Solutions Journalism for Maternal Health Reporting

Nigeria’s estimated 58,000 maternal deaths account for a staggering 19% of the world’s annual total — a statistic from a country that represents just 2.6% of the world’s population. Mobile blood banks, free health care for mothers and newborns in some Nigerian states, and community health care centers in underserved regions have led to noticeable reductions in maternal deaths.

Details of these health interventions are being documented and aggregated into a database by researchers Ashley Okwuosa and Chuma Asuzu for the Maternal Figures project, with funding from the Brown Institute’s Magic Grant. 

On Wednesday, Okwuosa held a webinar in collaboration with the Solutions Journalism Network, providing an overview of ‘solutions journalism’ as a reporting strategy, outlining its application to Maternal Health reporting in Nigeria, and offering their support to journalists in Nigeria and around the world who are working on related coverage of maternal health figures. 

The group has found three main challenges that journalists face when reporting on maternal health. These are “access to public health data, funding for reporting, and lack of proper training,” according to Okwousa. They hope that the database will be a direct response to these concerns.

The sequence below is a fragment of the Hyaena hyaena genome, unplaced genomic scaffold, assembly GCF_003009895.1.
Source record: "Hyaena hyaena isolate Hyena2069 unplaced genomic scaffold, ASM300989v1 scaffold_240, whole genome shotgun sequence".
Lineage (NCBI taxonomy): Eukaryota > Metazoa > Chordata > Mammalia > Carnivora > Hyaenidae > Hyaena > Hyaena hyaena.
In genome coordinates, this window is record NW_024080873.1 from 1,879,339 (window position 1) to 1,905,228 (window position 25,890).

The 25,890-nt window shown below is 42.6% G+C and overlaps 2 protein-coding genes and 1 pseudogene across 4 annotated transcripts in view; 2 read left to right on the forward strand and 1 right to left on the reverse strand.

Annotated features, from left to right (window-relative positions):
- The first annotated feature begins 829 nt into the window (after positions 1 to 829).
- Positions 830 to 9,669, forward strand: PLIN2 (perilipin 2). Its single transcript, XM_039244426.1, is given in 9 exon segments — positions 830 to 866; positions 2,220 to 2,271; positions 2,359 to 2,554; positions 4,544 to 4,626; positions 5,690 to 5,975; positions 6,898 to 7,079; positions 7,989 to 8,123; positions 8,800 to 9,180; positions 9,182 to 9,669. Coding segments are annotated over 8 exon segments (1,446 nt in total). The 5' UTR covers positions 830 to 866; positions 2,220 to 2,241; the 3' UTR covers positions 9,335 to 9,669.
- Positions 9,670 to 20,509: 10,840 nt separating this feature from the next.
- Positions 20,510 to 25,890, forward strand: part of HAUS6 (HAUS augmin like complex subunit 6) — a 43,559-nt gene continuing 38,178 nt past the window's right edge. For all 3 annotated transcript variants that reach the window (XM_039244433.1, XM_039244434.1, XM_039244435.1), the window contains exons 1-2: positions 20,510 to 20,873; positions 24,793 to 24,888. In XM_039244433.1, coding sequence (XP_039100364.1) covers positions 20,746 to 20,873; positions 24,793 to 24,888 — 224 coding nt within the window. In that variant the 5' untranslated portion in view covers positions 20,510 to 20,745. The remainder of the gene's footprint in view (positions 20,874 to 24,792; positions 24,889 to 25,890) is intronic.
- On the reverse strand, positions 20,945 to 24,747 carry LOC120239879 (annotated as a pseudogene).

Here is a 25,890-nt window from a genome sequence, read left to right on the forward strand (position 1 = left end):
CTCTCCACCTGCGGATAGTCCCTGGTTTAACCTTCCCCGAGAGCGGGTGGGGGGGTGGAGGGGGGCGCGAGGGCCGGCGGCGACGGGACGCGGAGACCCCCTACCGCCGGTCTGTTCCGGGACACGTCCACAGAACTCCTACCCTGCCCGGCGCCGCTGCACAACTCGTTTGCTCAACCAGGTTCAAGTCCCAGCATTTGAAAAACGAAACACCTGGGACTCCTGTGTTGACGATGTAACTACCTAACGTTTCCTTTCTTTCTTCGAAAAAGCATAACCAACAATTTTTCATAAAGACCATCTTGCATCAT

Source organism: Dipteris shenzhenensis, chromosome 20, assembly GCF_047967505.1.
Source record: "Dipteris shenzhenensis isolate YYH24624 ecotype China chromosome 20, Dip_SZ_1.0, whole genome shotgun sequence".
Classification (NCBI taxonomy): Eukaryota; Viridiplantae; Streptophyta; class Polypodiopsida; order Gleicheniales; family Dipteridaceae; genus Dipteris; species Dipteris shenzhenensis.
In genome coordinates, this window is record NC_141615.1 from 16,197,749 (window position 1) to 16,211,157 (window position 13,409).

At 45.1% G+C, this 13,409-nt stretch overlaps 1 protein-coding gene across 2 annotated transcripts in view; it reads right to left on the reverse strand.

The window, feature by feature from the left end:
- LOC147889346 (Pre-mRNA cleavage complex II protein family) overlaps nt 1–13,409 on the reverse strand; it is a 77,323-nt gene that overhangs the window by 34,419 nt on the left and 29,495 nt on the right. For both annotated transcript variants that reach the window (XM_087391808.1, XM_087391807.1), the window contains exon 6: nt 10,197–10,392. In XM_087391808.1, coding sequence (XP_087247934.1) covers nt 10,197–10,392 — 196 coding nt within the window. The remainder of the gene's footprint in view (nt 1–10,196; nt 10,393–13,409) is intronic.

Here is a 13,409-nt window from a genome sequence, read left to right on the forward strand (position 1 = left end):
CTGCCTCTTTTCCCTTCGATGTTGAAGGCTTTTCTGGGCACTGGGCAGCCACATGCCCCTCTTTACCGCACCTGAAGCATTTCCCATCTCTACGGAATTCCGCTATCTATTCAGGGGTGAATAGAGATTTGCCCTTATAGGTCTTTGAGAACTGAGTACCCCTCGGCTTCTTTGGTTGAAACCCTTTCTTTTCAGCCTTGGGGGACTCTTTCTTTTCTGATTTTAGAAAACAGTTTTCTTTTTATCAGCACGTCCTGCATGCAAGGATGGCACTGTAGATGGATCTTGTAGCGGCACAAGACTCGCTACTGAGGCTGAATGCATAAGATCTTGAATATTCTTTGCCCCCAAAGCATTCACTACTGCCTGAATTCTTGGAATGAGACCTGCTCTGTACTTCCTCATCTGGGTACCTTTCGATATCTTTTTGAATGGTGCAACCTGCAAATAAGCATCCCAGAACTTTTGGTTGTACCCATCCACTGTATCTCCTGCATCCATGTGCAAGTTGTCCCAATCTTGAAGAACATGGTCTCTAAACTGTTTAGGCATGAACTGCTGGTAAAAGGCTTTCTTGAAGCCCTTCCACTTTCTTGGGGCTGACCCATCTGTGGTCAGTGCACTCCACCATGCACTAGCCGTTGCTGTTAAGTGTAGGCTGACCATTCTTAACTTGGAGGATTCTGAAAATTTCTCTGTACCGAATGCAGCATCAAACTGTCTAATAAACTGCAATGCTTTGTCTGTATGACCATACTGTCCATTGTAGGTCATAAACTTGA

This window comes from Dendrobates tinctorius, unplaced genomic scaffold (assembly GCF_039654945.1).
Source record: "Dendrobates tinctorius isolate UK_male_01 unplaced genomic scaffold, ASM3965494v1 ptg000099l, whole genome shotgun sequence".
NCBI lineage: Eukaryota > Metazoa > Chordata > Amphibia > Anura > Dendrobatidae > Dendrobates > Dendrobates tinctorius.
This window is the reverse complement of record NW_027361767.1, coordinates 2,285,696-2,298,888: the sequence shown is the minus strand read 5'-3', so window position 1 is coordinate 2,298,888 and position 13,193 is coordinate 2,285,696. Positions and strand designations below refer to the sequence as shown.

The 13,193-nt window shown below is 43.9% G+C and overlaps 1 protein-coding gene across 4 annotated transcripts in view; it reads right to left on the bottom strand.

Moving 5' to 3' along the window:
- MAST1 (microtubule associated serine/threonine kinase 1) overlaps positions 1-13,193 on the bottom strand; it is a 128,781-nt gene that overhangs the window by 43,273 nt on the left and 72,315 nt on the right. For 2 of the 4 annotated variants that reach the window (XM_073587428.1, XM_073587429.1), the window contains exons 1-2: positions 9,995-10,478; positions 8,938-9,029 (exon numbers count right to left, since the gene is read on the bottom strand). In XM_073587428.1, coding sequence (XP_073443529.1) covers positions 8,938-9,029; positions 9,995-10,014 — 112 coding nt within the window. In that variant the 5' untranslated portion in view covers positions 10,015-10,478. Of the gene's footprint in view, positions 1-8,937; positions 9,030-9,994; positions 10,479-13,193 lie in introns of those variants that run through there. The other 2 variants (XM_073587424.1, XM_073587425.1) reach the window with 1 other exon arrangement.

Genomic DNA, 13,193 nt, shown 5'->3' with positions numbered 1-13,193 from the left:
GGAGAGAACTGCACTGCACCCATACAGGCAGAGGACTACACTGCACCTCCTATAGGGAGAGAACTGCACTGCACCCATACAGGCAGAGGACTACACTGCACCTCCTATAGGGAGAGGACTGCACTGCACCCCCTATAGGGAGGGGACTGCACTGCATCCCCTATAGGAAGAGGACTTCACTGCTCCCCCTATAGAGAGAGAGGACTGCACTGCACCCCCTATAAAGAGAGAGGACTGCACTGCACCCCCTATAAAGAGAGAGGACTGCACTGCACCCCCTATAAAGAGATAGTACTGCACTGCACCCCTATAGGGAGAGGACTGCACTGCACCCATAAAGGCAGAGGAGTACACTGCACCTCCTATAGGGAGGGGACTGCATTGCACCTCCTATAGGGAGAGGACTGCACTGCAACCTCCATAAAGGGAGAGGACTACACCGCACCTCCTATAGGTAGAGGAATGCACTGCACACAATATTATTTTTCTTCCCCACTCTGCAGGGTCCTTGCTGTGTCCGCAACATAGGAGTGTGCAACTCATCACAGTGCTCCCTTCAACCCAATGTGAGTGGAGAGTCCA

Their team is currently in the process of fact-checking and examining the growing database of maternal health interventions. They’ve documented somewhere on the order of two hundred interventions in this database so far, each categorized as one of Culture, Policy, Research, or Technology, according to the diverse range of approaches to this problem. For instance, Abiye, or the Safe Motherhood Project, is a government initiative that starts with providing information to expectant mothers about how to reach health care facilities and providers.

Okwuosa likened solutions journalism, defined as “rigorous reporting on responses to social problems”, to a mechanic’s approach to examining the engine of a car. Like the mechanic, journalists need to “show how the thing works” in order to explain what’s broken. According to Okwousa, headlines like “Maternal death rate in Nigeria may be worse than we imagined” and “Maternal mortality in Northern Nigeria still at an alarming rate” only tell half the story by focusing only on what’s wrong. She walked through a few case studies of solutions journalism in practice, including the article A Sip of Morphine. Successful stories about health interventions, she says, come from asking about how interventions work and looking for “evidence of impact”.  Also, ask “what metrics matter most when measuring success?” 

Okwuosa’s team is soliciting pitches in partnership with Nigeria Health Watch and looking to work with journalists who are working on maternal health-related stories for their own publications. Anyone interested can email

Full recording of last Wednesday’s webinar